1751 ENGLISH POETRY 1579-1830: SPENSER AND THE TRADITION

Elijah Fenton

Thomas Birch, in "Life of Spenser" Faerie Queene (1751) 1:xxiii-xxiv.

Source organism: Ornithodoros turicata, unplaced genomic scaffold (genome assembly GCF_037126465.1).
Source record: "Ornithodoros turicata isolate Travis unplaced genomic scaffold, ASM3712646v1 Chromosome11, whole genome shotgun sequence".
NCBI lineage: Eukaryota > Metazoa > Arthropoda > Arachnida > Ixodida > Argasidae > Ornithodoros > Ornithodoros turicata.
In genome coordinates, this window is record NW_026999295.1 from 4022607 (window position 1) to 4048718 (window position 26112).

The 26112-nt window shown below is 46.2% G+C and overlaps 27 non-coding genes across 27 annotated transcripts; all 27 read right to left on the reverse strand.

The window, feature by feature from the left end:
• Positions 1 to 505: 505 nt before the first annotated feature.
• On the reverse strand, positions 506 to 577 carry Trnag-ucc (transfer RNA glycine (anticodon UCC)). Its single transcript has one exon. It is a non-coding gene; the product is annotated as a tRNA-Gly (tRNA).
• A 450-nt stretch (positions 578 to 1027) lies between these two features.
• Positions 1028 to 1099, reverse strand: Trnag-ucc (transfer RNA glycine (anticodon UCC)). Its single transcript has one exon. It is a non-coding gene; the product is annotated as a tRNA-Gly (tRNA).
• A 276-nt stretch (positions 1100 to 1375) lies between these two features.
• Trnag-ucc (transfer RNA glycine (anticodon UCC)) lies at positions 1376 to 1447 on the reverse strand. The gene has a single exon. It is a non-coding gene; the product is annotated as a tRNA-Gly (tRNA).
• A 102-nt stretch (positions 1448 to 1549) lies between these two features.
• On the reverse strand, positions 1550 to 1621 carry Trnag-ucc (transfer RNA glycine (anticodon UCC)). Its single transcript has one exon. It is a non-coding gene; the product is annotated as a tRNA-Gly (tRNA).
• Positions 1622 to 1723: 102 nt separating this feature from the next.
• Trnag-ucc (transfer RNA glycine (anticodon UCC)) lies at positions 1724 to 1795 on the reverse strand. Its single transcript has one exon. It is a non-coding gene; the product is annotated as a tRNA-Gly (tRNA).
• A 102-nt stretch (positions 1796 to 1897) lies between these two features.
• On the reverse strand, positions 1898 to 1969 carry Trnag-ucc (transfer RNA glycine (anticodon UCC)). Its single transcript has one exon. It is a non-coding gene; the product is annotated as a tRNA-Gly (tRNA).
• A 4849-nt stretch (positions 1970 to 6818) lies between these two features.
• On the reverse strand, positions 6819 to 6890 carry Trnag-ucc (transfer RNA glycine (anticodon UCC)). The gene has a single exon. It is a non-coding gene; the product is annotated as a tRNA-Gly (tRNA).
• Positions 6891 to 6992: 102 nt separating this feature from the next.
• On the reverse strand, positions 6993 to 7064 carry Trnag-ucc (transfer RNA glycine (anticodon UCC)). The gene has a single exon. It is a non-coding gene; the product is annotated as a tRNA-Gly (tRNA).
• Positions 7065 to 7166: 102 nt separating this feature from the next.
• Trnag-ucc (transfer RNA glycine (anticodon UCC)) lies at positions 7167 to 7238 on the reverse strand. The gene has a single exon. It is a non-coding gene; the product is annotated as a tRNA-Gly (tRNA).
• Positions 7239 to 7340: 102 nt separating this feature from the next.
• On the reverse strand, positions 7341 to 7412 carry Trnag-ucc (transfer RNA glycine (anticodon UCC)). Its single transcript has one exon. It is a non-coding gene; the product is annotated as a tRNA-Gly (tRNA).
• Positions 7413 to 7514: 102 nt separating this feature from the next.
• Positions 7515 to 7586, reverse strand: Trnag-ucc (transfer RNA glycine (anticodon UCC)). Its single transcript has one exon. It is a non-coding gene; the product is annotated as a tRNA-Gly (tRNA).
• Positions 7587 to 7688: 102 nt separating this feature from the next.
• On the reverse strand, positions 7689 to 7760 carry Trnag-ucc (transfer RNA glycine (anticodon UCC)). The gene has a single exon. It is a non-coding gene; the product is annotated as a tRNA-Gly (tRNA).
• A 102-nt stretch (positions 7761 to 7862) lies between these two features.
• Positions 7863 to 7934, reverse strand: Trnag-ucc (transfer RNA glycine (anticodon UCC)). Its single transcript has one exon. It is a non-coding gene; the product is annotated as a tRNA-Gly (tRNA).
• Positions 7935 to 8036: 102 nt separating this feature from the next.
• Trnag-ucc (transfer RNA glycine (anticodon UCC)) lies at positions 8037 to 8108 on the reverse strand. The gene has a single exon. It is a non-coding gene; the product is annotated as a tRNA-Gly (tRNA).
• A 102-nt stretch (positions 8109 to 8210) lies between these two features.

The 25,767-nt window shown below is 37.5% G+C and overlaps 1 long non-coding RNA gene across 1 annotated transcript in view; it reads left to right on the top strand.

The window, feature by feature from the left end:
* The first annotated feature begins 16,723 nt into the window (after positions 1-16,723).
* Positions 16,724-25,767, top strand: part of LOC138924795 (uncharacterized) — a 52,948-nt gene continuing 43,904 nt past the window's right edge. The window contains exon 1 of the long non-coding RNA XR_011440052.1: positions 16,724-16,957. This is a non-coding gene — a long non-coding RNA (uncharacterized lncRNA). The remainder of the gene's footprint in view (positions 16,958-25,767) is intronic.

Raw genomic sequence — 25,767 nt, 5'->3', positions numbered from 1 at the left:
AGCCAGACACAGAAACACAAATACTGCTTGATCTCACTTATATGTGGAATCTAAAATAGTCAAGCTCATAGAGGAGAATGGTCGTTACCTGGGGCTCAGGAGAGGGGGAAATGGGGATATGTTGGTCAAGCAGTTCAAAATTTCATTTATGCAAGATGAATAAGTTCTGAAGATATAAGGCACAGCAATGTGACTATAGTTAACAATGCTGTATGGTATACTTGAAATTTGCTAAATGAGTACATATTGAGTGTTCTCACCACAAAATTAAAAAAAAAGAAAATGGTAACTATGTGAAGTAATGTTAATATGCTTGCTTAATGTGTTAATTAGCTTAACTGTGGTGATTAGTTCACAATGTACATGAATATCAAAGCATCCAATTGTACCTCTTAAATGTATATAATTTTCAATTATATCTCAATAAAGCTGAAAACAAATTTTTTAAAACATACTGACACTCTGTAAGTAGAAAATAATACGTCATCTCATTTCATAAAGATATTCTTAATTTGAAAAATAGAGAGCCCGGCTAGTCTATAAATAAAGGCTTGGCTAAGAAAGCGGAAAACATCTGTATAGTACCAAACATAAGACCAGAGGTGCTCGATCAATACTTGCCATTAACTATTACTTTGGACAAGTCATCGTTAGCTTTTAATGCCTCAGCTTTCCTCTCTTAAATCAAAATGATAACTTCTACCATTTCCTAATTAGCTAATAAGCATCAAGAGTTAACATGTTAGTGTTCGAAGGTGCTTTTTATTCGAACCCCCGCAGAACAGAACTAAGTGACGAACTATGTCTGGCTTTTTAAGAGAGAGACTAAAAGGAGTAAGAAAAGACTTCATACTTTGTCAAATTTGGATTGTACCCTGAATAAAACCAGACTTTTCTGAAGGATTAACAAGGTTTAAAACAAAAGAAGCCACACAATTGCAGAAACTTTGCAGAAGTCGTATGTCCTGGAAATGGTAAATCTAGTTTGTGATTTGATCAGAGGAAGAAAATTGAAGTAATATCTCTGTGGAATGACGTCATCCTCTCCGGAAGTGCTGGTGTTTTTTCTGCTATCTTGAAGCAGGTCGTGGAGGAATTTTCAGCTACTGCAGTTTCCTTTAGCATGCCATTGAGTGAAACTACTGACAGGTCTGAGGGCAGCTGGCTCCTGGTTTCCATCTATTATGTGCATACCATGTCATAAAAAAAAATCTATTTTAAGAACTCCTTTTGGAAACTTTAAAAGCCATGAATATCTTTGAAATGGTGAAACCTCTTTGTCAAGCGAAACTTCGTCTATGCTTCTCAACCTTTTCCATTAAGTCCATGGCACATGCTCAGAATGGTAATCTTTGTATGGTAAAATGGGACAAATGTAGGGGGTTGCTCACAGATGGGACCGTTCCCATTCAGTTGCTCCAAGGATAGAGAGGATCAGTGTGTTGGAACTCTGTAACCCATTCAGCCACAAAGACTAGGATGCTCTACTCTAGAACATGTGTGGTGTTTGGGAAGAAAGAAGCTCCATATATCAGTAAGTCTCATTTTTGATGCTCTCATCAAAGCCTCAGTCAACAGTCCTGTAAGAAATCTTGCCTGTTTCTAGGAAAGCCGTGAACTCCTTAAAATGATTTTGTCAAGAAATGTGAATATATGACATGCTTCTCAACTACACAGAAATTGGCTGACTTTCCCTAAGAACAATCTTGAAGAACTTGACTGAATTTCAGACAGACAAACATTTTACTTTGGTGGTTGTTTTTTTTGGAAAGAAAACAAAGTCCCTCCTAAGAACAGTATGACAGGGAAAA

Mr. FENTON, [in Observations on Waller] instead of deploring the Fate of these six Books, which are said to have perish'd, declares himself of Mr. DRYDEN's Opinion, that upon Sir PHILIP SIDNEY's Death, SPENSER was depriv'd both of Means and Spirit to accomplish his Design; and thinks, that "this Story of their being lost in his Voyage from Ireland seems to be a Fiction copied from the Fate of Terence's Comedies, which itself has the Air of a Fiction"; or that "at best it was but a Hearsay, that pass'd the Biographers without due Examination." But this ingenious Poet and Commentator will scarce convince his Readers, that the Death of Sir PHILIP SIDNEY was an Event sufficient to prevent SPENSER from finishing his Poem, when it is evident, that he gave the World, after the Loss of his Patron, six Books of it, at the same Time promising the rest, of which we actually have remaining two Cantos upon Mutability, equal, if not superior, to any of the rest; and two Stanzas of another Canto. And the Authority of so considerable a Writer as Sir JAMES WARE, who liv'd near the Time, and was in a Situation of informing himself about the Fact, cannot justly be rejected as a mere unsupported Hearsay, propagated "without due examination."